By now, most people are familiar with the term “antioxidants’. We hear it everywhere and see it everywhere. Just a few years ago I only saw antioxidant supplements in health food stores and wellness trade shows, but now you see the word on nearly every supplement, fruit juice, and skin care product. So I think the general public is now aware that antioxidants are good for the skin and the entire body. I have referred to antioxidants several times in blog posts, but I don’t think I have ever told you what they actually are or why they are so good for us. Well that time has come.
The most basic definition of antioxidant is “a chemical compound or substance that inhibits oxidation”. However, I think this one is more descriptive and easier to understand: “A substance, such as vitamin C, vitamin E, or beta carotene that counteracts the damaging effects of oxidation in a living organism”.
Oxidation is the chemical reaction that occurs when oxygen is added to a substance. This causes a loss of electrons, which leads to a change in the chemical properties of the substance, transforming it into something different from its original form.
A perfect example is rust. The original substance is an iron statue. Oxygen is added when the statue gets rained on (water is 2 parts oxygen), and the statue begins to rust. The originally dark, shiny metal is turned to a dull, reddish orange color. The process cannot be reversed, and the metal cannot be restored. Rust is physically and chemically a completely different substance than iron.
This same process happens in our bodies. It’s tricky; because of course our bodies need oxygen for respiration and cell generation. We cannot survive without it. But oxidation still occurs, which leads to free radical formation (due to the loss of electrons). Imagine normally healthy cells and strands of DNA…then imagine them turning to rust. They won’t turn into rust exactly of course, but the free radical damage that occurs due to oxidation can potentially alter healthy cells and DNA. This is how mutations happen, and this is what causes most signs of aging, inflammation, and many diseases.
Our bodies are very intelligently designed. Our bodies naturally produce antioxidants to neutralize the free radical damage that occurs just from performing everyday functions.
However, we have already established that intrinsic factors like stress, poor nutrition, and poor lifestyle choices; and extrinsic factors such as excessive sun exposure, harsh weather, and environmental toxins create many extra free radicals in the body. Our bodies are so bombarded with these free radicals, that they cannot naturally produce enough antioxidants to combat them. This is why we need to take antioxidants.
Fortunately, many foods contain antioxidants. The body recognizes and absorbs antioxidants (and all vitamins and minerals) best from food sources, rather than supplements, so adding antioxidant rich foods to your daily diet is the best way to get them. Some foods that contain high amounts of antioxidants are:
• Tea: Drink high quality white, green, rooibos (red), oolong, black, and herbal teas. They all contain antioxidants (white and green have the most), and they taste great. Unprocessed loose teas will contain the most antioxidants and will taste the best. It is best to avoid bottled iced teas…even the green ones that claim to contain antioxidants. You have to drink the tea right after it is brewed to reap the antioxidant benefits, otherwise they are lost. Plus those bottled drinks are full of sugar and artificial sweeteners, which are not healthy (or necessary).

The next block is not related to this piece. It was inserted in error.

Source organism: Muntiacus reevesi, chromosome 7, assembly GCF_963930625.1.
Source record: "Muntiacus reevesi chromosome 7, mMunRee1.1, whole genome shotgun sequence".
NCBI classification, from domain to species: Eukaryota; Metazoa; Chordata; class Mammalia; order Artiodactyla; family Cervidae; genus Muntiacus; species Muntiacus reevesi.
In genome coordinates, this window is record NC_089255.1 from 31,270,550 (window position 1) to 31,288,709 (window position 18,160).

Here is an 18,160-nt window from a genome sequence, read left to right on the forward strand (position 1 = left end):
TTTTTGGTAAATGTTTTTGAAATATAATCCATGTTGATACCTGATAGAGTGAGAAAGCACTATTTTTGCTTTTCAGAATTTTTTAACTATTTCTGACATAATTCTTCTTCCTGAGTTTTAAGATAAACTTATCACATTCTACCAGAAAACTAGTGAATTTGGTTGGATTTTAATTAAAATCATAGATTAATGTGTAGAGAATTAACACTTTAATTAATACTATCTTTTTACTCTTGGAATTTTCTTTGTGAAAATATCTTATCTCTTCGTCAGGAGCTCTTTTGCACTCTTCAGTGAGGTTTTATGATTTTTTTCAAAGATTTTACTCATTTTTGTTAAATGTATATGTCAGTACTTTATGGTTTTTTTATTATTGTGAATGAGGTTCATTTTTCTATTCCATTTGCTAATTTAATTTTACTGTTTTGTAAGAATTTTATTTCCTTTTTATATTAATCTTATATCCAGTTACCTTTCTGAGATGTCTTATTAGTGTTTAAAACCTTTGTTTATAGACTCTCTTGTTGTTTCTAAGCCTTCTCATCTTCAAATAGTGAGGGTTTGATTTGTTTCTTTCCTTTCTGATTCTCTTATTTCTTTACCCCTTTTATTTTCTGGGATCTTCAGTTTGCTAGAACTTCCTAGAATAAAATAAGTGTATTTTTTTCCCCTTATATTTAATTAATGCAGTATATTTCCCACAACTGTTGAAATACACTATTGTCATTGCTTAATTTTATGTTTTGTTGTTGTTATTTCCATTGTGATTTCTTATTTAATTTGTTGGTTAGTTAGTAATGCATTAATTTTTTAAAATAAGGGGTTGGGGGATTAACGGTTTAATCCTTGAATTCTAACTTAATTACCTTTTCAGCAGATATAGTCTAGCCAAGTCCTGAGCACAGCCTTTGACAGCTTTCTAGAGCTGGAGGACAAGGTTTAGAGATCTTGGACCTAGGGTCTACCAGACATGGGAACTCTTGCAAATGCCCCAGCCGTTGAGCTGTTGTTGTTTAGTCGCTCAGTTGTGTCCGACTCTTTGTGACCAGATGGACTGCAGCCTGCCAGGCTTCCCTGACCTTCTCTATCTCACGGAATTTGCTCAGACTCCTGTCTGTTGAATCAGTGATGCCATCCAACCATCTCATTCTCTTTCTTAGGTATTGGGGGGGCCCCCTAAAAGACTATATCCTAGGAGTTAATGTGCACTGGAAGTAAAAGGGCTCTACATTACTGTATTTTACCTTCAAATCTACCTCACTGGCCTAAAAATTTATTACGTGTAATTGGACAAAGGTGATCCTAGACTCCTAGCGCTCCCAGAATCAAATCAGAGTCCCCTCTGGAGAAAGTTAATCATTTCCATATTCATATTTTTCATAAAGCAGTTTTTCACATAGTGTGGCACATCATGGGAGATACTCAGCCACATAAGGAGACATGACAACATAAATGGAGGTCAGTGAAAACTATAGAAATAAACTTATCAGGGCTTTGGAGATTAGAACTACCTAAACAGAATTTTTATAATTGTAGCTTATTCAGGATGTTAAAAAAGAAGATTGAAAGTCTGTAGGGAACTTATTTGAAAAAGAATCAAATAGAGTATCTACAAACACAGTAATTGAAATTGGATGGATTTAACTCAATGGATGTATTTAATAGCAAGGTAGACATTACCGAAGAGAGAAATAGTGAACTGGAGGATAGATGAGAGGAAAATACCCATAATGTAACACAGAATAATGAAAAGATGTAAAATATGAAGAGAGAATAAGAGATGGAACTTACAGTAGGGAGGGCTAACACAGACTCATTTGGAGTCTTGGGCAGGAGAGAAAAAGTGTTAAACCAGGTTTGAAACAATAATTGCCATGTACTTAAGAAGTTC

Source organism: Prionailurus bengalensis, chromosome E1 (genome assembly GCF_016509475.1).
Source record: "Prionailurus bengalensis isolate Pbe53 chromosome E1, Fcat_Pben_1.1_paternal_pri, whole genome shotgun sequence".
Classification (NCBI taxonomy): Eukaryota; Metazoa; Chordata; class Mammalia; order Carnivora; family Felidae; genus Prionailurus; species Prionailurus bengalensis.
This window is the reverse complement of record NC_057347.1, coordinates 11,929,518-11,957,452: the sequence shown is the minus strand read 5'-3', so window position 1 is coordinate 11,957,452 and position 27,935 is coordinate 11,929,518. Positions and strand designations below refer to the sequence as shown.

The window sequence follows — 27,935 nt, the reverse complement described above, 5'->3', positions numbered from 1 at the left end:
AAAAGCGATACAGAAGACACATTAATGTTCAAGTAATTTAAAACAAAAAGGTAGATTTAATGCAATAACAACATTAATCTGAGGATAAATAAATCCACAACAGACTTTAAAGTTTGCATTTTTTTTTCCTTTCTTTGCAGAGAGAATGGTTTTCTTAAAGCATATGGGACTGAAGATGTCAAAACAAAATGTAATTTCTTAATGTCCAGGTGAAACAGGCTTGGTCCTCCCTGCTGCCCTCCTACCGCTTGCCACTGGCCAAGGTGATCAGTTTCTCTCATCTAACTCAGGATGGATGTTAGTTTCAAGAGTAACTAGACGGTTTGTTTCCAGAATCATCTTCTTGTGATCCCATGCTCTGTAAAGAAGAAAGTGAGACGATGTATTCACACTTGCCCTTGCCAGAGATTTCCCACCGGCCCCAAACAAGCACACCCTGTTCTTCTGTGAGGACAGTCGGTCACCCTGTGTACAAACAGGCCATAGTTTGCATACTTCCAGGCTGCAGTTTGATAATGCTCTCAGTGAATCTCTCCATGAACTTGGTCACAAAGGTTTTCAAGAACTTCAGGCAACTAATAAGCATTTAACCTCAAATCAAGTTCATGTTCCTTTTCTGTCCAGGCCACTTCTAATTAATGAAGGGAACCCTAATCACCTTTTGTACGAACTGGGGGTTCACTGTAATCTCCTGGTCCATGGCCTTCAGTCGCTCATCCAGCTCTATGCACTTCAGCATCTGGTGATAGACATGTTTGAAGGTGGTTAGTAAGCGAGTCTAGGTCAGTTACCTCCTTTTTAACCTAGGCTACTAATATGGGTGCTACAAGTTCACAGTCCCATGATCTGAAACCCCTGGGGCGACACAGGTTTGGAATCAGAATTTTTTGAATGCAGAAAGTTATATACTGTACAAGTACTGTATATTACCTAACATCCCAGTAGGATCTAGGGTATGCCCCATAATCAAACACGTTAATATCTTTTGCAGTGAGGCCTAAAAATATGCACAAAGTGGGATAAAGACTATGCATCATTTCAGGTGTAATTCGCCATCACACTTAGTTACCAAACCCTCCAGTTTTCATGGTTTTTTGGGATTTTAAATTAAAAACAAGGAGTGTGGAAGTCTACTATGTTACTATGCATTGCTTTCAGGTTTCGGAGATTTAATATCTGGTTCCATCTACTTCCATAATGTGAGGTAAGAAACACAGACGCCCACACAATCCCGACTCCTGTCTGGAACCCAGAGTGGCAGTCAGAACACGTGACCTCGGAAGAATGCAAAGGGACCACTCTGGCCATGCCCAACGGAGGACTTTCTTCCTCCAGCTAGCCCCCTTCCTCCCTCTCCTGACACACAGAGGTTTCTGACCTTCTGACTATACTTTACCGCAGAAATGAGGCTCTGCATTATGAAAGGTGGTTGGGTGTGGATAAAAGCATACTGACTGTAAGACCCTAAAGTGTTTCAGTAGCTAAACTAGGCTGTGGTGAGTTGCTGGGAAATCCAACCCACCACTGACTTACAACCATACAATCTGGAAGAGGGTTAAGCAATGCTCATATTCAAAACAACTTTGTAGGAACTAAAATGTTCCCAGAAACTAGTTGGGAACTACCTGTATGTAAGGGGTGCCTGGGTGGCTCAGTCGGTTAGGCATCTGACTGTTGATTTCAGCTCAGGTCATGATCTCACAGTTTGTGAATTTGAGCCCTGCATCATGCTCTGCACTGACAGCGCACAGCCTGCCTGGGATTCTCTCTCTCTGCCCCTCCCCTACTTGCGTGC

• Berries and fruits: the darker in color, the higher the antioxidant content. Look for fresh, organic blueberries, raspberries, cranberries, strawberries, pomegranates, aḉai berries, red and black grapes, goji berries, and blackberries. Citrus fruits like oranges, lemons, grapefruits, and limes are also excellent sources (Vitamin C).
• Dark, leafy greens like broccoli, kale, and spinach…again, the darker the leaf, the higher the antioxidants.
• Orange and red vegetables: Carrots, tomatoes, beets, and sweet potatoes all contain carotenoids like beta-carotene and lycopene, which are powerful antioxidants.
• Whole grains: contain several antioxidants. Choosing whole grain breads, cereals, and pastas are a great way to incorporate whole grains into your diet.
• Dark chocolate: eating small amounts of chocolate that is at least 70% cacao will give you flavanoid and polyphenol antioxidants.
It is important to apply antioxidants topically in skin care products as well. However, it is important to use a high quality, properly formulated product that will actually allow the ingredients to penetrate into the deeper layers of the skin. Otherwise they just lie on top of the skin and get trapped in the upper layers, which can cause other problems. Some antioxidants commonly found in skin care products are:
• Vitamins A, C, and E
• Green Tea
• Pycnogenol, or Grape Seed Extract
• Alpha Lipoic Acid
• Aloe Vera
Consuming antioxidants internally and topically is necessary to help our bodies combat free radical damage, and prevent inflammation, premature aging, and diseases. These foods taste great too, so by choosing to add antioxidants to your diet is not just a healthy decision; it is an enjoyable one too!
Most of the above ingredients are also commonly used in antioxidant supplements. When choosing an antioxidant supplement, liquids are best, because they are more bioavailable, or easily absorbed and utilized, by the body.
There are many very expensive and fancy antioxidant supplements out there that are very well marketed. While they might be high quality, they probably are not any better than a liquid supplement you would find in a quality health food store.
Don’t be glamoured by the glossy ads…just go to a good health food store and ask their vitamin expert for a good recommendation.